My friend Ben Rigby, co-founder of The Extraordinaries project that I am contributing some time to, wrote a great post on TechPresident last week that lays out the premise for a new approach to volunteerism. These ideas are both what inspired The Extraordinaries (“Why is it so hard to get people to volunteer?”) and also drivers for its theories (“Why don’t we have a new approach to volunteering?”).
- Volunteerism has a problem. Most people don’t do it
- People have a problem with volunteerism.
- Volunteerism excludes most of us.
- We’re trying to woo “Last Mile” volunteers.
- Volunteerism is modeled for the Industrial Economy.
According to the Bureau of Labor Statistics, 74.6% of the U.S. population did not volunteer in 2007. Why? Because we’re too busy. We’re driving to work in bumper to bumper traffic, shuttling kids to after school sports, studying for class, and working at Starbucks to pay for college. We’re a nation with a lot to do. And when asked, we cite “lack of time” as the reason for not volunteering.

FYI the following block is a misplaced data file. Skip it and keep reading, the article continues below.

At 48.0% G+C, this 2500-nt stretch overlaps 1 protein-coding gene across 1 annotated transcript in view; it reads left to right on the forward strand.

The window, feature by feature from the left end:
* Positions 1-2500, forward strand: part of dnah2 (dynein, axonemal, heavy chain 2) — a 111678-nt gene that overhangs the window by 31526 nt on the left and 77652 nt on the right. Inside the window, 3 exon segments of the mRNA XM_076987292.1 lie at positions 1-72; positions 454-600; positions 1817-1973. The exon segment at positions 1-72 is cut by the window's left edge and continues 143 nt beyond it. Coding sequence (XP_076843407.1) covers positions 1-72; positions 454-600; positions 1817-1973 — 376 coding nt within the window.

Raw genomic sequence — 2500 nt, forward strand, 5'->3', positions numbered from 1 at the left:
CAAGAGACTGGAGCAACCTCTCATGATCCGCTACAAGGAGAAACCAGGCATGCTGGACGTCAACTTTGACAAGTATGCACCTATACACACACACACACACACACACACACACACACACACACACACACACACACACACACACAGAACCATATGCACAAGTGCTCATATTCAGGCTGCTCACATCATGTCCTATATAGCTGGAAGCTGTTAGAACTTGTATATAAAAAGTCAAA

Fortunately, Ben’s got some ideas on how to improve the situation:
- Let’s find new ways to do volunteerism.
- Perspective shift experiment
- Support Information Era volunteerism
“In addition, we can start thinking about how we can use these inspired models to inform the field of volunteerism. The private sector is quickly coming up with brilliant new ideas that take advantage of the amateur’s passion for participation. Threadless, Innocentive, iStockPhoto. These are companies that have dominated their niches by relying on loosely structured peer production. These models work. Let’s explore them deeply.”
Make sure to read the post and check out the main theextraordinaries.org site as well for information on you can get contribute or get your organization involved in a new approach to getting people to help you get things done.